‘Faster than the speed of light’ is a phrase you might’ve heard in sci-fi movies. Another area where this tagline comes up, again and again, is the domain of internet connectivity, where it is used in reference to the fiber optic technology.
Fiber optic technology has been around for a decade or two, and during that span, it has become a crucial part of the global area network. Before fiber internet, providers relied on other infrastructures to relay network signals to the masses. These alternatives included:
- Dial-Up – The oldest form of data connection, which uses the telephone line to transmit the internet to people’s homes with an average 56 Kbps speed. Though it is considered outdated, dial-up is still available in certain areas at extremely affordable rates.
- DSL – A high-speed data connection which also uses the telephone line to transmit internet to people’s homes. The difference with DSL is that it doesn’t trump the phone service, and offers speeds that range up to 15 Mbps. Around 90% of US residents have access to a basic DSL connection. Its upgrades such as VDSL (with speeds up to 70 Mbps) are also available.
- Coax – Also known as ‘cable internet’, this data connection uses the cable TV line to transmit the internet to people’s homes. Its speeds transcend the 100 Mbps average rate, but being a ‘shared network’ it often creates bandwidth throttling issues in a neighborhood. However, some providers such as Cox, found on https://www.localcabledeals.com/Cox/Internet, have come up with a progressive solution to this problem in the form of HFC (Hybrid Fiber-Coaxial) infrastructure upgrade. These ISPs beam data signals from their end over super-fast fiber lines, which hop on to the coaxial wires just when they reach the neighborhoods. This fiber modification eliminates much of the latency but still has an asymmetrical delivery.
Despite the prevalence of these network types, fiber optic internet still manages to tip the balance in its favor by overcoming many of the recorded shortcomings.
Speed-wise, fiber internet relies on light pulses instead of radio waves, which travel must faster (around 186,000 miles per second) and supply symmetrical speeds (i.e. equal download and upload rate) up to 1000 Mbps. Hardware-wise, fiber network utilizes extremely light and sturdy glass-based wires, having the thickness of a human hair, instead of copper ones which are subject to wear and tear.
Due to its sophisticated makeup and 100% delivery, fiber has become the gold standard of residential internet connections and the backbone of the broadband market. The speeds it supports now can be expected to catapult to 20x in the coming years, making digital connectivity practically seamless.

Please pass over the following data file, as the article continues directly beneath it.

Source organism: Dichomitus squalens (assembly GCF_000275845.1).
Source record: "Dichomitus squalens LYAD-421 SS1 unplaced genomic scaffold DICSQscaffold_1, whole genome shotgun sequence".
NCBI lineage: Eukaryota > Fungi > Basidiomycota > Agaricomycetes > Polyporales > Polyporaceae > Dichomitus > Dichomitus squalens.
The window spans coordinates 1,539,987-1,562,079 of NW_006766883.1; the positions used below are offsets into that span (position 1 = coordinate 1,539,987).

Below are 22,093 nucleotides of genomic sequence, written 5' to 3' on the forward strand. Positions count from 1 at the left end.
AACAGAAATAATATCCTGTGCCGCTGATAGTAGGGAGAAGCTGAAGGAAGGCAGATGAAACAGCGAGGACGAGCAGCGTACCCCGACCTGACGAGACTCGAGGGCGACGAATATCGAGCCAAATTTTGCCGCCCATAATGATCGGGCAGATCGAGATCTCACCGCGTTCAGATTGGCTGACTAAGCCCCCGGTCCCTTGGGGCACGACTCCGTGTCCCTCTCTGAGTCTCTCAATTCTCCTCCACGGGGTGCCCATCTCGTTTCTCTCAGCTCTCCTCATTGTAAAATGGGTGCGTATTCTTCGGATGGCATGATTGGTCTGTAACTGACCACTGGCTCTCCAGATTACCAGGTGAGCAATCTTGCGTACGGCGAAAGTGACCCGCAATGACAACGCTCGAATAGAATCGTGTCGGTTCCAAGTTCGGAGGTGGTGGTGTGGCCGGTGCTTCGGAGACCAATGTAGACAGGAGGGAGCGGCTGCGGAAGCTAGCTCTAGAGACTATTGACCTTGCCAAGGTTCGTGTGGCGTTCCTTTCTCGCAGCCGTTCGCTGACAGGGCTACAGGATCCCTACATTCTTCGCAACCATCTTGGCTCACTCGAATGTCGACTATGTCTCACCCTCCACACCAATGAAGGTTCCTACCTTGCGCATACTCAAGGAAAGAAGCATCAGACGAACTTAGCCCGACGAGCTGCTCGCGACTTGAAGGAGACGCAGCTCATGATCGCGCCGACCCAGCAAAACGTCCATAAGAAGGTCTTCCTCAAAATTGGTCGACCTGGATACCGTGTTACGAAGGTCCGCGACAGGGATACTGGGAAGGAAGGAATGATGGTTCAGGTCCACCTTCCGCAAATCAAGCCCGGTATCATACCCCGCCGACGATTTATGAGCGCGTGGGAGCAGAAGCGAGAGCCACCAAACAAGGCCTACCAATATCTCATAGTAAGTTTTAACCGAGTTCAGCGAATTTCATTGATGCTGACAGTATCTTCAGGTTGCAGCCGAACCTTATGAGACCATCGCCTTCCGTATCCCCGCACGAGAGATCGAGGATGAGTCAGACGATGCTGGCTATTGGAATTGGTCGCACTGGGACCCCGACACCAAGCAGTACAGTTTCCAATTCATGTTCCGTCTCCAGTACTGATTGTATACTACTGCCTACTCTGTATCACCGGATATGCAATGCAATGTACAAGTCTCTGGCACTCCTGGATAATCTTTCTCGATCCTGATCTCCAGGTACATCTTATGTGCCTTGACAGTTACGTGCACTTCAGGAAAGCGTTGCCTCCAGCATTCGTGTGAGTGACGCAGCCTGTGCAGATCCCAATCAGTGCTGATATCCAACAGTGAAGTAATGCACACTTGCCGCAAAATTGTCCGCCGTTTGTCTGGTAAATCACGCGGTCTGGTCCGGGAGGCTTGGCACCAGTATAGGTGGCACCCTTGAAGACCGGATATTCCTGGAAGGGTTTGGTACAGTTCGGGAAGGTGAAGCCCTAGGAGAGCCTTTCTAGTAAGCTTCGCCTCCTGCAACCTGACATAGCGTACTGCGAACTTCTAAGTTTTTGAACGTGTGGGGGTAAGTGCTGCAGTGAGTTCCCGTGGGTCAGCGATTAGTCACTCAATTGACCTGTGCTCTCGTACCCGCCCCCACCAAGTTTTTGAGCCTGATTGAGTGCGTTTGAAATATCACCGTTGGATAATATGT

Fiber’s Plausible Applications
Given its speed and stability, fiber optic internet promises to bring about a large-scale optimization in many societal structures, such as:
- Education – The acquisition of knowledge in and out of the classroom, and the testing of academic research can be hyper-realized with the aid of fiber-fast internet.
- Commute – The deployment of smart traffic regulation systems, which manage routes and minimize blockades by communicating over a high-speed internet, can be streamlined with the help of fiber.
- Healthcare – Performing critical surgeries in simulations, diagnosing illnesses and monitoring patients’ health with the help of IoT can be efficiently realized with fiber optic technology.
Even in agriculture, commerce and military ventures, fiber optics can lead to a revolutionary upheaval of the current procedures and introduce the cleanest, most advanced solutions for creating a futuristic society.
Fiber’s Future Implications
Does fiber have a future? Well, of course. Even though a fiber-optic investment sounds super-expensive and labor-intensive, still you can expect to find initiatives coming up in the distant years. Just take a look at San Francisco’s plan to lay down a city-wide fiber line with the purpose of making 1 Gig speeds accessible to all regions of the city.
Then, there’s the increased support for using PLCN’s trenched fiber cable infrastructure to link the city of Hong Kong with LA and dispense equilateral 144 TB data through it. 5G and other wireless technologies are now being backed by fiber and delivered by fiber optic providers such as Verizon. Such revelations show what we can do with fiber and how much potential this network technology carries for building a better world.